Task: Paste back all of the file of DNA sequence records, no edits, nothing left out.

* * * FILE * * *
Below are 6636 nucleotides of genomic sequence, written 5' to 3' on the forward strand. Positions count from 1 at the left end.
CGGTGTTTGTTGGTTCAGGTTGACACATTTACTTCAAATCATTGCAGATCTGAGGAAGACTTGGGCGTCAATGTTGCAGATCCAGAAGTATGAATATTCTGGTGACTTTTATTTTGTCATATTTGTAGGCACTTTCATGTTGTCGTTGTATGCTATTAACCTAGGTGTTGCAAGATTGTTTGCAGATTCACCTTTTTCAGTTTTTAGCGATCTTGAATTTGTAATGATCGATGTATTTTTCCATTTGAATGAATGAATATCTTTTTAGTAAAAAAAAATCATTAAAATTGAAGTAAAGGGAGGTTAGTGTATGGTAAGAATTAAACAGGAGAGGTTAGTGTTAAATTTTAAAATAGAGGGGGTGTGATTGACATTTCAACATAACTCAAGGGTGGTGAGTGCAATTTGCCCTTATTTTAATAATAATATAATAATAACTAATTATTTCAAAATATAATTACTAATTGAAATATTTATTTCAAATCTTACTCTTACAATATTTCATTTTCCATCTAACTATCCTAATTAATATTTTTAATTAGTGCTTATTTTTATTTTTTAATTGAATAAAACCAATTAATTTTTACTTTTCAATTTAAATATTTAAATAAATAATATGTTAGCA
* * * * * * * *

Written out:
Below are 6636 nucleotides of genomic sequence, written 5' to 3' on the forward strand. Positions count from 1 at the left end.
CGGTGTTTGTTGGTTCAGGTTGACACATTTACTTCAAATCATTGCAGATCTGAGGAAGACTTGGGCGTCAATGTTGCAGATCCAGAAGTATGAATATTCTGGTGACTTTTATTTTGTCATATTTGTAGGCACTTTCATGTTGTCGTTGTATGCTATTAACCTAGGTGTTGCAAGATTGTTTGCAGATTCACCTTTTTCAGTTTTTAGCGATCTTGAATTTGTAATGATCGATGTATTTTTCCATTTGAATGAATGAATATCTTTTTAGTAAAAAAAAATCATTAAAATTGAAGTAAAGGGAGGTTAGTGTATGGTAAGAATTAAACAGGAGAGGTTAGTGTTAAATTTTAAAATAGAGGGGGTGTGATTGACATTTCAACATAACTCAAGGGTGGTGAGTGCAATTTGCCCTTATTTTAATAATAATATAATAATAACTAATTATTTCAAAATATAATTACTAATTGAAATATTTATTTCAAATCTTACTCTTACAATATTTCATTTTCCATCTAACTATCCTAATTAATATTTTTAATTAGTGCTTATTTTTATTTTTTAATTGAATAAAACCAATTAATTTTTACTTTTCAATTTAAATATTTAAATAAATAATATGTTAGCA